And just to be completely open, I don’t have any party affiliations…I have most recently been voting third party to appease my own personal problems with our current government. I live in Texas, so I may be one of like 100 people that don’t vote Republican, but I feel like it’s my own personal protest.

  • Yup, it is Econ 101. All the macroeconomics that is useful and true is taught in undergrad econ 101 and hasn’t really changed since the 1970s when we learned about stagflation.

    And yes, Obama is all about efficiencies. They’re actually doing a lot of good work, mostly behind the scenes. I’m especially impressed with the work they’ve gotten through on student loans, not to mention the health care legislation (which isn’t perfect, but does do a lot of needed things). It’s amazing when you go to a talk on something by an expert and are thoroughly convinced and then the government actually implements it. That hasn’t happened in my lifetime as a grown-up until recently.

    It’s hard because they don’t have enough people and a lot of things about government are naturally inefficient, even without another party trying to block candidates. Even with bright people doing their best, there are going to be mistakes and things are going to take a long time to clean up.

    I do think that in Texas it’s hard to really understand the extent of the recession for most people in the country. TX is doing really well, partly because oil is doing well and mainly because they didn’t have that housing boom/bust (they had theirs in the 1980s and legislated to make it difficult to do what CA did). Driving through TX it’s hard to believe that anything is going wrong and it’s easy to suggest cutting back. Driving through Michigan, on the other hand, gives you a completely different view. It’s heartbreaking.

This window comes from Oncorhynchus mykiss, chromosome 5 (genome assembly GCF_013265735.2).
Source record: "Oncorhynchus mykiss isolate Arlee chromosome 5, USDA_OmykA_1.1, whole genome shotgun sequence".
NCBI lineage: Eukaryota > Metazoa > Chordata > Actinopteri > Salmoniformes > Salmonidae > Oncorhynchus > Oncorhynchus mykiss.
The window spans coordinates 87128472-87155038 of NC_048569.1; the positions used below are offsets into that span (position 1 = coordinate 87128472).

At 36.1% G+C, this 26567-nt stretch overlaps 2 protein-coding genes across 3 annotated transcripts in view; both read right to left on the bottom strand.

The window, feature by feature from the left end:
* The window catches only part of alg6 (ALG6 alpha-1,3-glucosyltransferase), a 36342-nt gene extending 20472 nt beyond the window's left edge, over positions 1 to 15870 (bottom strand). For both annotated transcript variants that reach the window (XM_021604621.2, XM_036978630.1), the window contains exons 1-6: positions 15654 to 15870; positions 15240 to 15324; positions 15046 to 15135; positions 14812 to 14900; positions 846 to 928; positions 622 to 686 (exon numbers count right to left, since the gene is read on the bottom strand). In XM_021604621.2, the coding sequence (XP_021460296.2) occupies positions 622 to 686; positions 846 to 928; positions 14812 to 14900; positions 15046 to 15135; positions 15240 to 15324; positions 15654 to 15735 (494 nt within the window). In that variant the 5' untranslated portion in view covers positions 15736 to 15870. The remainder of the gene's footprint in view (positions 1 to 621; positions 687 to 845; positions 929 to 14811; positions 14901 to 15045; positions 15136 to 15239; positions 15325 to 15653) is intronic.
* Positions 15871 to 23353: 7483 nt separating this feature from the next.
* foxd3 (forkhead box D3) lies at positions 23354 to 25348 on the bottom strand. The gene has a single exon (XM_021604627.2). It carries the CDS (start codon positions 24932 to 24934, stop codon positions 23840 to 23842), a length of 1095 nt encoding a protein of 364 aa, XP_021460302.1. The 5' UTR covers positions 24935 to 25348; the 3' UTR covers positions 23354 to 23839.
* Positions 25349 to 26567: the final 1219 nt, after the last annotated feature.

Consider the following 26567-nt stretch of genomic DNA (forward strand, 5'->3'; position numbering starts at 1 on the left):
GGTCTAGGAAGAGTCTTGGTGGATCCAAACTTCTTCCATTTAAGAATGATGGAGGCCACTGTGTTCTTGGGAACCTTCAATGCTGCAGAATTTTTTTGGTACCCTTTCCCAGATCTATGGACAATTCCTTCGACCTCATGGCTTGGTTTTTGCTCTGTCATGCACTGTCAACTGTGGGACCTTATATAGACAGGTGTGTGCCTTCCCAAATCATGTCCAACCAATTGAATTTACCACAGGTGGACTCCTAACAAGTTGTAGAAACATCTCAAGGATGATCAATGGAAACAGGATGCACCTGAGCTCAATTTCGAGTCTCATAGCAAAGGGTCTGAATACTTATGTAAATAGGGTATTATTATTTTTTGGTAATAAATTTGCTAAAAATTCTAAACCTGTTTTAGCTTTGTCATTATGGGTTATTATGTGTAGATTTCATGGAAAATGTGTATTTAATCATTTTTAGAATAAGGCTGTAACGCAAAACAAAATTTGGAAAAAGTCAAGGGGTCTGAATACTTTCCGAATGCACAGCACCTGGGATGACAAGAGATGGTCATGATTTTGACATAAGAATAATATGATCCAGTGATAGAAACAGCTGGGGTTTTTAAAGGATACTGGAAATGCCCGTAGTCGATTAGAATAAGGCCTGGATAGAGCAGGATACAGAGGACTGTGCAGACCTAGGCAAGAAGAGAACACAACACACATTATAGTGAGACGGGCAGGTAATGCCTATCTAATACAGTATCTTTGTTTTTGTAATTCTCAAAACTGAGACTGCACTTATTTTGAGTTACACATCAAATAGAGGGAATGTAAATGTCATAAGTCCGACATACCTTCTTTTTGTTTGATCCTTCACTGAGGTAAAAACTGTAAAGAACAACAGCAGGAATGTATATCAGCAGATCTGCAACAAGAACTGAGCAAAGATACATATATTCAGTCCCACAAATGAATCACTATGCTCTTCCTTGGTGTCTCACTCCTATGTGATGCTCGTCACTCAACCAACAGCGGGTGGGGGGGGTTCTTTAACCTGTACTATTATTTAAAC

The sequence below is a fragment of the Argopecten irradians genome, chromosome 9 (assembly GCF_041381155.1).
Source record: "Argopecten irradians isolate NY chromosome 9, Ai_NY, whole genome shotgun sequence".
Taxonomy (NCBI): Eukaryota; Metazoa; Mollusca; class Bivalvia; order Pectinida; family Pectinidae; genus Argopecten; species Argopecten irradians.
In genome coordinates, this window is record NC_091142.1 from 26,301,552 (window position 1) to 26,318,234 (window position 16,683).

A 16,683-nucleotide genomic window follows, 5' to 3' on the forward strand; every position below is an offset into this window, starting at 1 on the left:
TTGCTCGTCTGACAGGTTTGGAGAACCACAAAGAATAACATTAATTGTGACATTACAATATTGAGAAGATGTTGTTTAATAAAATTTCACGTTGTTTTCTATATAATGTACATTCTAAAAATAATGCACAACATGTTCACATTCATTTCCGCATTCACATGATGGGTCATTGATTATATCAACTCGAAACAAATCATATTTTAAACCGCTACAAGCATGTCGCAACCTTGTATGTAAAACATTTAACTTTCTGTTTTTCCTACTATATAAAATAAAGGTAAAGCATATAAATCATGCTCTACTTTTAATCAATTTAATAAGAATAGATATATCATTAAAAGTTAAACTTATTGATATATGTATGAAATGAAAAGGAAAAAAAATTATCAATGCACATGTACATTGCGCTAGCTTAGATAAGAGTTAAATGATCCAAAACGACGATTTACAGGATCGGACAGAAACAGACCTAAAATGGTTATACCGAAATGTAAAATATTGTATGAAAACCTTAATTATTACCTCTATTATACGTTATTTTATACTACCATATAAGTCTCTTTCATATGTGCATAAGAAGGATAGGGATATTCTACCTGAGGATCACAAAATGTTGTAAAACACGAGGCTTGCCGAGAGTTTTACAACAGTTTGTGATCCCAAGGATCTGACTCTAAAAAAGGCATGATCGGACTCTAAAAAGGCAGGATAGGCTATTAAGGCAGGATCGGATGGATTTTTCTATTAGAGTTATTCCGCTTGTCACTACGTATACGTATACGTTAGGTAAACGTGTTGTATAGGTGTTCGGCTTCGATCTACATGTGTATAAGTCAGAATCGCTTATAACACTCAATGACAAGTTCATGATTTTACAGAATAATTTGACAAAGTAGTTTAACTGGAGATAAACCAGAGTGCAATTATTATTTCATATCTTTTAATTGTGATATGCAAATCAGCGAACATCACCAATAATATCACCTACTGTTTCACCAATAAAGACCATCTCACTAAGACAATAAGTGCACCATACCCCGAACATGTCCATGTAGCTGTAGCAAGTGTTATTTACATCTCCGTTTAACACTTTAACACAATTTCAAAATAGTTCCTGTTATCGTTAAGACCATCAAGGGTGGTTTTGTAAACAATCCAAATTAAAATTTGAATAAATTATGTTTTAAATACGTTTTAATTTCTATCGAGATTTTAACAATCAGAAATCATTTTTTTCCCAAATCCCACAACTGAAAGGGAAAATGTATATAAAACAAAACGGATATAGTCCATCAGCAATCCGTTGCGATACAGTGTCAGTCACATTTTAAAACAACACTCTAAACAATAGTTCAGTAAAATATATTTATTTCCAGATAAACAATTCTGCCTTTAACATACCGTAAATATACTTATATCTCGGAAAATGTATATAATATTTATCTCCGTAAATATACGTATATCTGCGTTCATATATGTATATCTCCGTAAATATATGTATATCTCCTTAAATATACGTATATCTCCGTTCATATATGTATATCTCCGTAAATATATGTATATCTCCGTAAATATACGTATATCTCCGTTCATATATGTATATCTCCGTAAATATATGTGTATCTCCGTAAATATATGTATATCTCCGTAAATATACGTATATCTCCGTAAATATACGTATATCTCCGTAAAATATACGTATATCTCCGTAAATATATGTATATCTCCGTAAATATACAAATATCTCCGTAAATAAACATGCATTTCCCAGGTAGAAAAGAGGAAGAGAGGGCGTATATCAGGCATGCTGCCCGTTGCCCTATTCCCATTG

• BFS

    @Nicole, you’re right in the fact that the recession really hasn’t hit us as hard. There are more foreclosures, job losses, and salary freezes than normal (I’ve been on one for 2 years), but it really is nothing compared to Detroit. I just want the economy issues that this OMG debt will cause to be handled sooner rather than later, consider it young impatience…

  • At least it’s not a furlough… and I have a ton of relatives in the auto industry in the Midwest. They have been directly and positively affected by the Cash for Clunkers program. It was like night and day in terms of orders for auto parts and restarting hiring in the auto industry.

    The fastest way to pay down the debt is to get out of the recession. Anything else will keep strangling the economy and result in an inability to pay it down. But sure, call your legislator and ask to push for sunset legislation on the debt issue. Once we’re flush again nobody is going to want to pay it down– they’ll be demanding tax cuts.

  • BFS

    @Nicole, so what I’m hearing is that now is not the time and when it is, nobody will do it. Crap.

  • Not necessarily– we did pay our way out after the great depression and other smaller recessions. The debt/surplus thing went really well until Reagan. (In his defense, he didn’t know we weren’t on the wrong side of the Laffer curve and that supply-side economics was completely bogus given the then state of the US. Funny how too good to be true can be so popular.)